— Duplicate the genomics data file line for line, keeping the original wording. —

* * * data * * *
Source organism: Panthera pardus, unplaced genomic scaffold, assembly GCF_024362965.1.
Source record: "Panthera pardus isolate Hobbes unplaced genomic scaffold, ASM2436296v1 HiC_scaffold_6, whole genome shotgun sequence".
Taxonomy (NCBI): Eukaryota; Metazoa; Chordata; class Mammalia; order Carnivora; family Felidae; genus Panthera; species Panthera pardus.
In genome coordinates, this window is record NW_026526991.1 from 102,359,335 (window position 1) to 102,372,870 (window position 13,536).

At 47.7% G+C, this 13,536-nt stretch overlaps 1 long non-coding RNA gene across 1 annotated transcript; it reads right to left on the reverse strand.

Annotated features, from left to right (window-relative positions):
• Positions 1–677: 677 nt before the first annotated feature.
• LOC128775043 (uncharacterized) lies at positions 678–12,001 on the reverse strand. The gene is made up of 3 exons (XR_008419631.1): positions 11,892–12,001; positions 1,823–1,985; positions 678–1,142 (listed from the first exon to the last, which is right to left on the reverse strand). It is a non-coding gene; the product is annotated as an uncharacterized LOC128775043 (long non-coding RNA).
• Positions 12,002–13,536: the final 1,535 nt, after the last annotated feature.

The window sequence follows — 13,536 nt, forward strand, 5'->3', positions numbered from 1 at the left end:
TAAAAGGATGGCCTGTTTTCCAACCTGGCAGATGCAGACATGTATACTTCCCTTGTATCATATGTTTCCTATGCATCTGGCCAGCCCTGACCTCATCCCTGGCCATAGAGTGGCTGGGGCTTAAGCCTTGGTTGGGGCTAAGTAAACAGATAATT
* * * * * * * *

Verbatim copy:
Source organism: Panthera pardus, unplaced genomic scaffold, assembly GCF_024362965.1.
Source record: "Panthera pardus isolate Hobbes unplaced genomic scaffold, ASM2436296v1 HiC_scaffold_6, whole genome shotgun sequence".
Taxonomy (NCBI): Eukaryota; Metazoa; Chordata; class Mammalia; order Carnivora; family Felidae; genus Panthera; species Panthera pardus.
In genome coordinates, this window is record NW_026526991.1 from 102,359,335 (window position 1) to 102,372,870 (window position 13,536).

At 47.7% G+C, this 13,536-nt stretch overlaps 1 long non-coding RNA gene across 1 annotated transcript; it reads right to left on the reverse strand.

Annotated features, from left to right (window-relative positions):
• Positions 1–677: 677 nt before the first annotated feature.
• LOC128775043 (uncharacterized) lies at positions 678–12,001 on the reverse strand. The gene is made up of 3 exons (XR_008419631.1): positions 11,892–12,001; positions 1,823–1,985; positions 678–1,142 (listed from the first exon to the last, which is right to left on the reverse strand). It is a non-coding gene; the product is annotated as an uncharacterized LOC128775043 (long non-coding RNA).
• Positions 12,002–13,536: the final 1,535 nt, after the last annotated feature.

The window sequence follows — 13,536 nt, forward strand, 5'->3', positions numbered from 1 at the left end:
TAAAAGGATGGCCTGTTTTCCAACCTGGCAGATGCAGACATGTATACTTCCCTTGTATCATATGTTTCCTATGCATCTGGCCAGCCCTGACCTCATCCCTGGCCATAGAGTGGCTGGGGCTTAAGCCTTGGTTGGGGCTAAGTAAACAGATAATT